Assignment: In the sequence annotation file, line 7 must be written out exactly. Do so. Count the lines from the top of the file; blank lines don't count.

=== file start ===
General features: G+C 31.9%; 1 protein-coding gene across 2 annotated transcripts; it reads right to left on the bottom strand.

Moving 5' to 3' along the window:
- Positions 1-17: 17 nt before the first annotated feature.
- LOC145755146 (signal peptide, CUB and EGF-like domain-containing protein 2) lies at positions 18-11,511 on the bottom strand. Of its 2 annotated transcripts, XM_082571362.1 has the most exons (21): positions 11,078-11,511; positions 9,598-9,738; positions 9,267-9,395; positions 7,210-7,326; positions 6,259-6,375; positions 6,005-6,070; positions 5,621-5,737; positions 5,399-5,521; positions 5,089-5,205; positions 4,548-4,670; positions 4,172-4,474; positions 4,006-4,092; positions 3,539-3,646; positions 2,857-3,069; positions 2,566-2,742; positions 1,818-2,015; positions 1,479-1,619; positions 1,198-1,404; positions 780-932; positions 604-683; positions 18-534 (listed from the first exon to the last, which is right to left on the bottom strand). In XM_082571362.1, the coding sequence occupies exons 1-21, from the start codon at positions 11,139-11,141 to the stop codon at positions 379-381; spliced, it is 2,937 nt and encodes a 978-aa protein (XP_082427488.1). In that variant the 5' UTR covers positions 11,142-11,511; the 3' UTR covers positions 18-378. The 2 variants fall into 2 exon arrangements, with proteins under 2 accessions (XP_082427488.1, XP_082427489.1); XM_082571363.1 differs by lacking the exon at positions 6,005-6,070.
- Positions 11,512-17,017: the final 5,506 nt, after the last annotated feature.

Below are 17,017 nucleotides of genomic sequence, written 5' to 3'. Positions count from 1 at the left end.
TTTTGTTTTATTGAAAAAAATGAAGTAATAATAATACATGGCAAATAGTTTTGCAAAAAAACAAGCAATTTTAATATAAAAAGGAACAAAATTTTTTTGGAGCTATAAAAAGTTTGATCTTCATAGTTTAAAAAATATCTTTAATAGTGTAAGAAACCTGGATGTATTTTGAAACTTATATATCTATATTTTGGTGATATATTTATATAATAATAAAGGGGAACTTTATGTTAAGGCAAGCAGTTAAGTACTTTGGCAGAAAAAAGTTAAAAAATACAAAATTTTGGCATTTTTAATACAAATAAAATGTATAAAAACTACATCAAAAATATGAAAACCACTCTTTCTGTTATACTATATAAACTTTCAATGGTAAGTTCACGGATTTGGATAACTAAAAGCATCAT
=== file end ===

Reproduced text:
TTTTGTTTTATTGAAAAAAATGAAGTAATAATAATACATGGCAAATAGTTTTGCAAAAAAACAAGCAATTTTAATATAAAAAGGAACAAAATTTTTTTGGAGCTATAAAAAGTTTGATCTTCATAGTTTAAAAAATATCTTTAATAGTGTAAGAAACCTGGATGTATTTTGAAACTTATATATCTATATTTTGGTGATATATTTATATAATAATAAAGGGGAACTTTATGTTAAGGCAAGCAGTTAAGTACTTTGGCAGAAAAAAGTTAAAAAATACAAAATTTTGGCATTTTTAATACAAATAAAATGTATAAAAACTACATCAAAAATATGAAAACCACTCTTTCTGTTATACTATATAAACTTTCAATGGTAAGTTCACGGATTTGGATAACTAAAAGCATCAT